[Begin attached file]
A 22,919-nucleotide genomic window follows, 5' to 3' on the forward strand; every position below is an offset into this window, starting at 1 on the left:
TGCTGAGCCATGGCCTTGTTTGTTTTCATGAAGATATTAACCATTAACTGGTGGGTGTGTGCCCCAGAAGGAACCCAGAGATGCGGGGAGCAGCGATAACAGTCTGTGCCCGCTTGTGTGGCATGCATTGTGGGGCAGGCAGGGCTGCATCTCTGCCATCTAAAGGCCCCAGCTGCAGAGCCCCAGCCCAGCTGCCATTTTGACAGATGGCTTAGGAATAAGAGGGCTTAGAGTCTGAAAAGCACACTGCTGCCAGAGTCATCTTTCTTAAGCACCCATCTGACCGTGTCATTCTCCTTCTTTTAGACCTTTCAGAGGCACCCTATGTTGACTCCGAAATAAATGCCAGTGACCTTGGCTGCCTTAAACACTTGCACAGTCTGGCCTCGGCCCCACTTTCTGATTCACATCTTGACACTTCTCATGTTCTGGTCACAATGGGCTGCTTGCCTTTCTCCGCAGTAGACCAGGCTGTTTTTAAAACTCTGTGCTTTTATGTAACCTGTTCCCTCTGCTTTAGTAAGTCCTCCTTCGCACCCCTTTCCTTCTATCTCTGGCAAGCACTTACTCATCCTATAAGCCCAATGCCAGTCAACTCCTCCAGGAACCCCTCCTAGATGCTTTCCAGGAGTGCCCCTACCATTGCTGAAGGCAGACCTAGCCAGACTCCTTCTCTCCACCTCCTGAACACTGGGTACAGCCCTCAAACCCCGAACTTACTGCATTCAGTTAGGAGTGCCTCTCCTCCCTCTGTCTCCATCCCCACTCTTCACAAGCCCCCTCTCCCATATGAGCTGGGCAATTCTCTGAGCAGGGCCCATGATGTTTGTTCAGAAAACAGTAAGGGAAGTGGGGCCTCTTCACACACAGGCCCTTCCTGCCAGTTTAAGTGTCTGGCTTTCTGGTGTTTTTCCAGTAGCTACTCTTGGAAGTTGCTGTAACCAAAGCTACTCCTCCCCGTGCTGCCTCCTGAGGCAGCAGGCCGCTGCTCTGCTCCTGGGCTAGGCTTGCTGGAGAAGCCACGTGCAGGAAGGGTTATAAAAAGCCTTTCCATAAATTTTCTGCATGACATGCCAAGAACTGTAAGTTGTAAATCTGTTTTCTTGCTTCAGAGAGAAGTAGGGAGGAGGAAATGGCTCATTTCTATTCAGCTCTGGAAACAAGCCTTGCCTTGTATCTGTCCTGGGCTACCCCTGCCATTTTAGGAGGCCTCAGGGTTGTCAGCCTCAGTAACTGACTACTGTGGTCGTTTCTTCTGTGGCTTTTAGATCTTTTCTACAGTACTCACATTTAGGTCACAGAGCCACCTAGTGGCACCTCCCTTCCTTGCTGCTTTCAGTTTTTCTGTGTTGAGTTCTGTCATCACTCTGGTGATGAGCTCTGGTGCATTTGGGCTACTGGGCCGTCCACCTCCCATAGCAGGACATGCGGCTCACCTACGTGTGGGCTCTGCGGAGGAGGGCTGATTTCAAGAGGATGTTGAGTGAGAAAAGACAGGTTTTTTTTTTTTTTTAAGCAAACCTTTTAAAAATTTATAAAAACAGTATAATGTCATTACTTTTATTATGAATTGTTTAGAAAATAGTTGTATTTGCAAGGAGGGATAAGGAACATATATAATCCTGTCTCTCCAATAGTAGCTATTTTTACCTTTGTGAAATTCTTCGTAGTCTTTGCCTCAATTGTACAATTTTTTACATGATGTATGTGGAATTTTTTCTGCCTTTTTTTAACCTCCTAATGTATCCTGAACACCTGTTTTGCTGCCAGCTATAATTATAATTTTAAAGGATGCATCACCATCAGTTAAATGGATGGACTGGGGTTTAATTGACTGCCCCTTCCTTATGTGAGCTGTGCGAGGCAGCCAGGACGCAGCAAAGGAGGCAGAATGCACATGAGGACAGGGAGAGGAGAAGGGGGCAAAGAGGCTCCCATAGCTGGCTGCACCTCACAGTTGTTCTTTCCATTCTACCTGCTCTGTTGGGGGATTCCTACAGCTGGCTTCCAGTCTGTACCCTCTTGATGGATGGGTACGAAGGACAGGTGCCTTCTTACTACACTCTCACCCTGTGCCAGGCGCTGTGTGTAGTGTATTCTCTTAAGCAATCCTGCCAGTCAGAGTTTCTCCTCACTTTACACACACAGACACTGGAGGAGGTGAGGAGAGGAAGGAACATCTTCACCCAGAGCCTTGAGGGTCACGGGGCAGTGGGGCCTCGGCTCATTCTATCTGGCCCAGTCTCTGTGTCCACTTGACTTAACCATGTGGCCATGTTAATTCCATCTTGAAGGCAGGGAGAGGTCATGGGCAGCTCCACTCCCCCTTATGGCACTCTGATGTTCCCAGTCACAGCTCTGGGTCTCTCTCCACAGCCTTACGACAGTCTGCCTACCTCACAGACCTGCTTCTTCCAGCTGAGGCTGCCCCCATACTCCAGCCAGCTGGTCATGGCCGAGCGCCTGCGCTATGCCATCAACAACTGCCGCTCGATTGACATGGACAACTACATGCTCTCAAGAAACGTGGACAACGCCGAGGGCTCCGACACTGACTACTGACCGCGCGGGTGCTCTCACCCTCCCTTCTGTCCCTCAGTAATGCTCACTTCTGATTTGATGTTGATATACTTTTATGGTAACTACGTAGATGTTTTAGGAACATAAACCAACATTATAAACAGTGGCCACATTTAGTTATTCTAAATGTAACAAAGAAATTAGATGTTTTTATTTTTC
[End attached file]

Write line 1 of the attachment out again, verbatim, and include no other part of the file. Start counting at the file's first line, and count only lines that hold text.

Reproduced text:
A 22,919-nucleotide genomic window follows, 5' to 3' on the forward strand; every position below is an offset into this window, starting at 1 on the left: